"No state debt shall be contracted unless authorized by law for capital improvements and ratified by a majority of the qualified voters of the State who vote on the question. The State may, as provided by law and without ratification, contract debt for the purpose of repelling invasion, suppressing insurrection, defending the State in war, meeting natural disasters, or redeeming indebtedness outstanding at the time this constitution becomes effective."

[18] See note 5, supra.

[19] See notes 8 and 10, supra.

[20] Our dilemma in trying to define the concept in this case is similar to that experienced by the Supreme Court of Errors of Connecticut with respect to "public use", where the court said: "A public use defies absolute definition, for it changes with varying conditions of society, new appliances in the sciences, changing conceptions of the scope and functions of government, and other differing circumstances brought about by an increase in population and new modes of communication and transportation." Barnes v. City of New Haven, 140 Conn. 8, 98 A.2d 523, 527 (1953). See also Wilmington Parking Authority v. Ranken, 34 Del. Ch. 439, 105 A.2d 614, 619 (1954).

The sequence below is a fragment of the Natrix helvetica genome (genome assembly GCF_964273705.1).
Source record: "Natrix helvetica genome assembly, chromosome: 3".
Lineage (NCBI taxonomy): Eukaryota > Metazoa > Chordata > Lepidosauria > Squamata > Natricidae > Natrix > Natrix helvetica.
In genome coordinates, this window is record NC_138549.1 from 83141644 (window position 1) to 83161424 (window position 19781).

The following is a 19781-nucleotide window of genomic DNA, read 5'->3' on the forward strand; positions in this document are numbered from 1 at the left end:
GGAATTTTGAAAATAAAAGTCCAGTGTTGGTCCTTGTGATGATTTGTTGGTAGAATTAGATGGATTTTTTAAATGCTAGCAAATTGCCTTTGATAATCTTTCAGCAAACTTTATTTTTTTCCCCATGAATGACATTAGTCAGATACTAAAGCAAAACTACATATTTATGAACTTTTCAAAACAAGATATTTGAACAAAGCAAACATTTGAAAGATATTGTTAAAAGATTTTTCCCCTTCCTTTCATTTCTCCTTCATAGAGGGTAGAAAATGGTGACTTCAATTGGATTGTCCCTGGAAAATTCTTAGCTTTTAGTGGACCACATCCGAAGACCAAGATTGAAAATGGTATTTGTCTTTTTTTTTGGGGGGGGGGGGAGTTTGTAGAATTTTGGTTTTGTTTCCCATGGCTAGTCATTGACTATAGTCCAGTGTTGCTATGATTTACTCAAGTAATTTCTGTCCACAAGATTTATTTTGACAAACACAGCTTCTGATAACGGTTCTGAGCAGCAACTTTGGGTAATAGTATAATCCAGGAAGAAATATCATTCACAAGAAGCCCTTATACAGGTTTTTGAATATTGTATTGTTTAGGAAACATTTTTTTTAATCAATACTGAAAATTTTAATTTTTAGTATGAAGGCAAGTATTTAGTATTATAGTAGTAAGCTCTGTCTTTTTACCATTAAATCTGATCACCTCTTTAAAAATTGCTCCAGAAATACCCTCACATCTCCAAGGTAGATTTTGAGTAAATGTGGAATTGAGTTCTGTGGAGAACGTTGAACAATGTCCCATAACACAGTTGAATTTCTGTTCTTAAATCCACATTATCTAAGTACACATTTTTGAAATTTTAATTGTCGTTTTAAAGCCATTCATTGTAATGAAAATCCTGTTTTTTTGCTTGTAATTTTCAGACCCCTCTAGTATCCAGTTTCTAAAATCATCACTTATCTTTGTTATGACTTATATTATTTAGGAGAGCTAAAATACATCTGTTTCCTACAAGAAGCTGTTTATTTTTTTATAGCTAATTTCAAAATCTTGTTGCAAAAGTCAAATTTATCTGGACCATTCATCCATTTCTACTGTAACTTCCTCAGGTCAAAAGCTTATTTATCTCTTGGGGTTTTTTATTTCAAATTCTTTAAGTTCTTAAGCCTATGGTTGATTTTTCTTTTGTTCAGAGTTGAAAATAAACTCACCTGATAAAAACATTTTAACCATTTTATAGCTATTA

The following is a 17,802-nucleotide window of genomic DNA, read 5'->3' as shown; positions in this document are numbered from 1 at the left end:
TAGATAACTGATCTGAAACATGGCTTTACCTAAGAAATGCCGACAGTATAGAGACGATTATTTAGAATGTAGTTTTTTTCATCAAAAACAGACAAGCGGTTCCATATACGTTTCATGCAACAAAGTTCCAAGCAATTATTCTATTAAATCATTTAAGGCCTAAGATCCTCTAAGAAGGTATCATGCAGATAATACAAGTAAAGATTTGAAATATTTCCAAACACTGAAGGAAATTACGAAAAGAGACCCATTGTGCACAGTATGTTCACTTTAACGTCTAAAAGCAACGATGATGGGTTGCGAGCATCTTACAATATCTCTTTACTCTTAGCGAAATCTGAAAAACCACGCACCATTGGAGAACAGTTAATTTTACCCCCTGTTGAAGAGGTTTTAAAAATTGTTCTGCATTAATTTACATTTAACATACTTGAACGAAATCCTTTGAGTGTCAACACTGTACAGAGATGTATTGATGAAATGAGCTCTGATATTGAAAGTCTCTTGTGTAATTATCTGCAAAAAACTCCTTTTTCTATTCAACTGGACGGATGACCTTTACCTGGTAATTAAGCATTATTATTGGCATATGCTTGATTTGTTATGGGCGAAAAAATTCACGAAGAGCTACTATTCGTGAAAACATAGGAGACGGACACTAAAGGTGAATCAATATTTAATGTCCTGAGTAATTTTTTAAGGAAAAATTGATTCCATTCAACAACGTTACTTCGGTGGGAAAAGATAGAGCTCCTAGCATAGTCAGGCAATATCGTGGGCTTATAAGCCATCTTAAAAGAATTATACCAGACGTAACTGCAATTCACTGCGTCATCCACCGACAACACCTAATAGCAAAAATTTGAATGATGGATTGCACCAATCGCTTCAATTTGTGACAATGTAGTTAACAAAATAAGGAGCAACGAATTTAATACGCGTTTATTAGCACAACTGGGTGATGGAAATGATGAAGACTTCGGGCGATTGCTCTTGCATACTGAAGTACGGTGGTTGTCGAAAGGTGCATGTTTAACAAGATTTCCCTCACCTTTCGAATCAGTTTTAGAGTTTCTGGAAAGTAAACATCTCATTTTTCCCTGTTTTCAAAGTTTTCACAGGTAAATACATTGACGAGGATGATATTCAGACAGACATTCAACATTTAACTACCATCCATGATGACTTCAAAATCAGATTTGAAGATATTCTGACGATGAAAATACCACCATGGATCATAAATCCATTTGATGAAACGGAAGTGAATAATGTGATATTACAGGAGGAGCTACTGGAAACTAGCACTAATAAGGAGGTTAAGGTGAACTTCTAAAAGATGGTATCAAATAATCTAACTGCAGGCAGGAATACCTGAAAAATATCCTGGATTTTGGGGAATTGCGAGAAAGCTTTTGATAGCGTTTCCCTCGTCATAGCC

[21] Article X, § 11 of the Alaska Constitution states: "A home rule borough or city may exercise all legislative powers not prohibited by law or by charter."

[22] Article X, § 13 of the Alaska Constitution states:

"Agreements, including those for co-operative or joint administration of any functions or powers, may be made by any local government with any other local government, with the State, or with the United States, unless otherwise provided by law or charter. A city may transfer to the borough in which it is located any of its powers or functions unless prohibited by law or charter, and may in like manner revoke the transfer."

[23] See note 10 and text of opinion, supra.

[24] Quoted in note 2, supra.